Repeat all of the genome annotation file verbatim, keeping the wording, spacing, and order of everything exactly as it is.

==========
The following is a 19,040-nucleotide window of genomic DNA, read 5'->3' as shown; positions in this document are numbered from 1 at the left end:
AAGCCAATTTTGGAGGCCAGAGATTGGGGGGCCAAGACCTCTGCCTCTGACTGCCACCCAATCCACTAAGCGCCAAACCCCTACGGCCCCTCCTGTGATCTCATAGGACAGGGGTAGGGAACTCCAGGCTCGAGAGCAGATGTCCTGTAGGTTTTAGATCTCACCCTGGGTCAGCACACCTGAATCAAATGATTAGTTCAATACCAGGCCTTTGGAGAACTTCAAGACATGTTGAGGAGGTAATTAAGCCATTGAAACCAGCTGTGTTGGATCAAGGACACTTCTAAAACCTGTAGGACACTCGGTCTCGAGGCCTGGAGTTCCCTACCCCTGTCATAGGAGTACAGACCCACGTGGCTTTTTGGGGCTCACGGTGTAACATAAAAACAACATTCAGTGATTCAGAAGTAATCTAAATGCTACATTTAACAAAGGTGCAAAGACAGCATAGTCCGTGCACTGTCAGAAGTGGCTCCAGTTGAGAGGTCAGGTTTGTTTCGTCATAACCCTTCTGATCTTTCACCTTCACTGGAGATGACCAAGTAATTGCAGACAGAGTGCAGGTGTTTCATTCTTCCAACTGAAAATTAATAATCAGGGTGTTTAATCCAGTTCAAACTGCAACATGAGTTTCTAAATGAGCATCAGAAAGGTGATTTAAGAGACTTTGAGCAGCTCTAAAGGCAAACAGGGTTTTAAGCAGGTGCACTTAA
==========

The following is a 19,040-nucleotide window of genomic DNA, read 5'->3' as shown; positions in this document are numbered from 1 at the left end:
AAGCCAATTTTGGAGGCCAGAGATTGGGGGGCCAAGACCTCTGCCTCTGACTGCCACCCAATCCACTAAGCGCCAAACCCCTACGGCCCCTCCTGTGATCTCATAGGACAGGGGTAGGGAACTCCAGGCTCGAGAGCAGATGTCCTGTAGGTTTTAGATCTCACCCTGGGTCAGCACACCTGAATCAAATGATTAGTTCAATACCAGGCCTTTGGAGAACTTCAAGACATGTTGAGGAGGTAATTAAGCCATTGAAACCAGCTGTGTTGGATCAAGGACACTTCTAAAACCTGTAGGACACTCGGTCTCGAGGCCTGGAGTTCCCTACCCCTGTCATAGGAGTACAGACCCACGTGGCTTTTTGGGGCTCACGGTGTAACATAAAAACAACATTCAGTGATTCAGAAGTAATCTAAATGCTACATTTAACAAAGGTGCAAAGACAGCATAGTCCGTGCACTGTCAGAAGTGGCTCCAGTTGAGAGGTCAGGTTTGTTTCGTCATAACCCTTCTGATCTTTCACCTTCACTGGAGATGACCAAGTAATTGCAGACAGAGTGCAGGTGTTTCATTCTTCCAACTGAAAATTAATAATCAGGGTGTTTAATCCAGTTCAAACTGCAACATGAGTTTCTAAATGAGCATCAGAAAGGTGATTTAAGAGACTTTGAGCAGCTCTAAAGGCAAACAGGGTTTTAAGCAGGTGCACTTAA